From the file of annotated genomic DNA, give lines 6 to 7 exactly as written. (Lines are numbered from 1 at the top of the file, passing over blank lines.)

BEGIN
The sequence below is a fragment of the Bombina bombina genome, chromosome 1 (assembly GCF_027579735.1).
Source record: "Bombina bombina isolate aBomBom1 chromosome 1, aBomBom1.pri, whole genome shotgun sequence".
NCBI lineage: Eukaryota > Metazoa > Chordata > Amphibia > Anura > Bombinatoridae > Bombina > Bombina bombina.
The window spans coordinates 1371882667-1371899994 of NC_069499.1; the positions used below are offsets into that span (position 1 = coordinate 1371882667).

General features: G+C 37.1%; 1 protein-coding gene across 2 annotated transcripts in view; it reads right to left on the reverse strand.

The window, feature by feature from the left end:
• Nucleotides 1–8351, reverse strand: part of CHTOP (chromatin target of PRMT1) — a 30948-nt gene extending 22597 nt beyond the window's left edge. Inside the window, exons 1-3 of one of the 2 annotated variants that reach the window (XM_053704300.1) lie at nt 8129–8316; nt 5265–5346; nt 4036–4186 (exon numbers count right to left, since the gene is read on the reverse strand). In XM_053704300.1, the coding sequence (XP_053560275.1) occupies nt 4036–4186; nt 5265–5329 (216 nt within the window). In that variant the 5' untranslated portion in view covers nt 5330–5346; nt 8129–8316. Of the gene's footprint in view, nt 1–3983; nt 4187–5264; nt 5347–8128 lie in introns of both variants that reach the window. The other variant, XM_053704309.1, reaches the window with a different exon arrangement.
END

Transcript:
The window, feature by feature from the left end:
• Nucleotides 1–8351, reverse strand: part of CHTOP (chromatin target of PRMT1) — a 30948-nt gene extending 22597 nt beyond the window's left edge. Inside the window, exons 1-3 of one of the 2 annotated variants that reach the window (XM_053704300.1) lie at nt 8129–8316; nt 5265–5346; nt 4036–4186 (exon numbers count right to left, since the gene is read on the reverse strand). In XM_053704300.1, the coding sequence (XP_053560275.1) occupies nt 4036–4186; nt 5265–5329 (216 nt within the window). In that variant the 5' untranslated portion in view covers nt 5330–5346; nt 8129–8316. Of the gene's footprint in view, nt 1–3983; nt 4187–5264; nt 5347–8128 lie in introns of both variants that reach the window. The other variant, XM_053704309.1, reaches the window with a different exon arrangement.